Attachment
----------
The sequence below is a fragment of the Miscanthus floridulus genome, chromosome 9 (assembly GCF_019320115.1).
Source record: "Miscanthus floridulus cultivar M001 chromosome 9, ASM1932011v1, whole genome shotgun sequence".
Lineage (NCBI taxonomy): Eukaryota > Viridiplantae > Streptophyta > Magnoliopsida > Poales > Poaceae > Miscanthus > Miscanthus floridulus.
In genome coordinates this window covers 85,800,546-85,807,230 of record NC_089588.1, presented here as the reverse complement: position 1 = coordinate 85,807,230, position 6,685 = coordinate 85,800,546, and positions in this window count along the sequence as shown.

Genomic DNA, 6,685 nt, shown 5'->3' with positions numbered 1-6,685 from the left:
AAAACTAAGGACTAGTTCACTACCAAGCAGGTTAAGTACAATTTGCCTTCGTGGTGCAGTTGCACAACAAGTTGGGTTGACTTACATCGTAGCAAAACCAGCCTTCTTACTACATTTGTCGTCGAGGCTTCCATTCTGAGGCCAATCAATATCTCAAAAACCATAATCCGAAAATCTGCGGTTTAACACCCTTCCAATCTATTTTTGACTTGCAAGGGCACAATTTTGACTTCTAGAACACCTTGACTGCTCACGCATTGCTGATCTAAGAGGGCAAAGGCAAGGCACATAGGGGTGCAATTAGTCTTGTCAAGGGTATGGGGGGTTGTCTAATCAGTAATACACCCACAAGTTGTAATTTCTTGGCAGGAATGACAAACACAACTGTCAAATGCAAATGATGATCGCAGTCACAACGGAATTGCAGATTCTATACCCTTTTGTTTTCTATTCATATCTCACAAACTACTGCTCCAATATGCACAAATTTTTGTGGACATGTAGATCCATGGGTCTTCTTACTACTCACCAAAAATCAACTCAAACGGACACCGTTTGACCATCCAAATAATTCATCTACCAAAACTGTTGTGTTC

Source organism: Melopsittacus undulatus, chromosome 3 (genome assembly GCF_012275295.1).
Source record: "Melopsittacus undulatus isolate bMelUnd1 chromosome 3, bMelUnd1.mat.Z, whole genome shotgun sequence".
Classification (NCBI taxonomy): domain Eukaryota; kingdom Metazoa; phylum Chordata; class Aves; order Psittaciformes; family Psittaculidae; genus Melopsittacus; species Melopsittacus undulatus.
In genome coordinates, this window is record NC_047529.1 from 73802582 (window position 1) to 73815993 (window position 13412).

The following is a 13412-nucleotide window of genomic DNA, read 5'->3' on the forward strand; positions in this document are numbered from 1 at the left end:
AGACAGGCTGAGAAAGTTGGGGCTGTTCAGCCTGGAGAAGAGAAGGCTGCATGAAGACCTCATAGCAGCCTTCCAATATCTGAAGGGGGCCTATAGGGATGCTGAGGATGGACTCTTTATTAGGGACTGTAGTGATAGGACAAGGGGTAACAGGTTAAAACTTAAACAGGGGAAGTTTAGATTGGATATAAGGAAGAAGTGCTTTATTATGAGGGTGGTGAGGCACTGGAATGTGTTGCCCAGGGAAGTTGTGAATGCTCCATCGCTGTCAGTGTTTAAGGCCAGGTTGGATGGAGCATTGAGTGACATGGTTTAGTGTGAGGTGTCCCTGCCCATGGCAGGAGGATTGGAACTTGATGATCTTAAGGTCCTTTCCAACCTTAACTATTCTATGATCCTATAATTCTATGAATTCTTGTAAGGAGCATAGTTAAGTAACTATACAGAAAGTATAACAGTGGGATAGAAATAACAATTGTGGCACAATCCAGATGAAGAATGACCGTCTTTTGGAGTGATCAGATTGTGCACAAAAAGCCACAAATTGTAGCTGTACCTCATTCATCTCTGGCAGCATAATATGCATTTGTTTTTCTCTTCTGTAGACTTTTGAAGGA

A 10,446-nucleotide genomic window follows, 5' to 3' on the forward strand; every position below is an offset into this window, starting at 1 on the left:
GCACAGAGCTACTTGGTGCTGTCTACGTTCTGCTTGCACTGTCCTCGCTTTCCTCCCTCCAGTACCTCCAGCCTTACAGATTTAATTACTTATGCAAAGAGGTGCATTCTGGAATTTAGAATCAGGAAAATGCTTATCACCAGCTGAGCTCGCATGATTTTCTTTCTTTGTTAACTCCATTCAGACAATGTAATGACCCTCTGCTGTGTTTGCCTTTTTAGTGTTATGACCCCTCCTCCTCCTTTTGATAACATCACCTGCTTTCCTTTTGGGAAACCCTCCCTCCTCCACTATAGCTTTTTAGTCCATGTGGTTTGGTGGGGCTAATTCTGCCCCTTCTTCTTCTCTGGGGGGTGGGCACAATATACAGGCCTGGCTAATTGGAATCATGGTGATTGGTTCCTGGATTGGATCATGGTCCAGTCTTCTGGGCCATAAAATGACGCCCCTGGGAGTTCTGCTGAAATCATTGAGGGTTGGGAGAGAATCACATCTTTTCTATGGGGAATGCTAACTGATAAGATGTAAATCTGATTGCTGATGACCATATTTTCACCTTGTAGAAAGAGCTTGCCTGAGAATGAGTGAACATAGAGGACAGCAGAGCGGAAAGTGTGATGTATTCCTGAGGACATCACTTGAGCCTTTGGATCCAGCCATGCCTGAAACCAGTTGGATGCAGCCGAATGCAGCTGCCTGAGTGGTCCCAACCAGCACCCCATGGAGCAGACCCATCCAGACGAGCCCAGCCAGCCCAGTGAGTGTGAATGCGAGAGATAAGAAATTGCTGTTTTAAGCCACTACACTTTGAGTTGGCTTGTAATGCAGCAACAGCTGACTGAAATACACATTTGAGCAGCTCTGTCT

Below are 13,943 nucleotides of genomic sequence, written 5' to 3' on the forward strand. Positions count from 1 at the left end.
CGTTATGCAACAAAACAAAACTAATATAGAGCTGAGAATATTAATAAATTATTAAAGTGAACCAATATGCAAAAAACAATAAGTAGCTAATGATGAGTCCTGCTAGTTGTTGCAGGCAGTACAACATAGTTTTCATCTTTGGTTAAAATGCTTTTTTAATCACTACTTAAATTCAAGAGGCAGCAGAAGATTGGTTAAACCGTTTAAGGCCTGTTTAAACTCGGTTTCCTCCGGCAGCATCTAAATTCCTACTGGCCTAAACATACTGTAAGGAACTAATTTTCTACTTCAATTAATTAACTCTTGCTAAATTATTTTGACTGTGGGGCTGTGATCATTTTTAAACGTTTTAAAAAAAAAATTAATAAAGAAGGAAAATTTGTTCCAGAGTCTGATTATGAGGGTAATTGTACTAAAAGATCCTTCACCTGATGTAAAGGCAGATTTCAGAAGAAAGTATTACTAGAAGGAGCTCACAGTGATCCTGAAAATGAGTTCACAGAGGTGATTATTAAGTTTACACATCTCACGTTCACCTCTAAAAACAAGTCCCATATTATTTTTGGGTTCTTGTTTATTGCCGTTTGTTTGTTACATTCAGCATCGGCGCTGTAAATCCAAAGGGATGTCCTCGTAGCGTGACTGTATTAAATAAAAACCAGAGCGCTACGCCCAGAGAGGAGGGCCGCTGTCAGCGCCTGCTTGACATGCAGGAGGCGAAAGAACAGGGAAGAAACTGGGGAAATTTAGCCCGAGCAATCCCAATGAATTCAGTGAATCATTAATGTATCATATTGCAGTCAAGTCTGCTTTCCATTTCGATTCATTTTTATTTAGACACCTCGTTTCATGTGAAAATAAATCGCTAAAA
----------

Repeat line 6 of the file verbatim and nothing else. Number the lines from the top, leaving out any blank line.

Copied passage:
AAAACTAAGGACTAGTTCACTACCAAGCAGGTTAAGTACAATTTGCCTTCGTGGTGCAGTTGCACAACAAGTTGGGTTGACTTACATCGTAGCAAAACCAGCCTTCTTACTACATTTGTCGTCGAGGCTTCCATTCTGAGGCCAATCAATATCTCAAAAACCATAATCCGAAAATCTGCGGTTTAACACCCTTCCAATCTATTTTTGACTTGCAAGGGCACAATTTTGACTTCTAGAACACCTTGACTGCTCACGCATTGCTGATCTAAGAGGGCAAAGGCAAGGCACATAGGGGTGCAATTAGTCTTGTCAAGGGTATGGGGGGTTGTCTAATCAGTAATACACCCACAAGTTGTAATTTCTTGGCAGGAATGACAAACACAACTGTCAAATGCAAATGATGATCGCAGTCACAACGGAATTGCAGATTCTATACCCTTTTGTTTTCTATTCATATCTCACAAACTACTGCTCCAATATGCACAAATTTTTGTGGACATGTAGATCCATGGGTCTTCTTACTACTCACCAAAAATCAACTCAAACGGACACCGTTTGACCATCCAAATAATTCATCTACCAAAACTGTTGTGTTC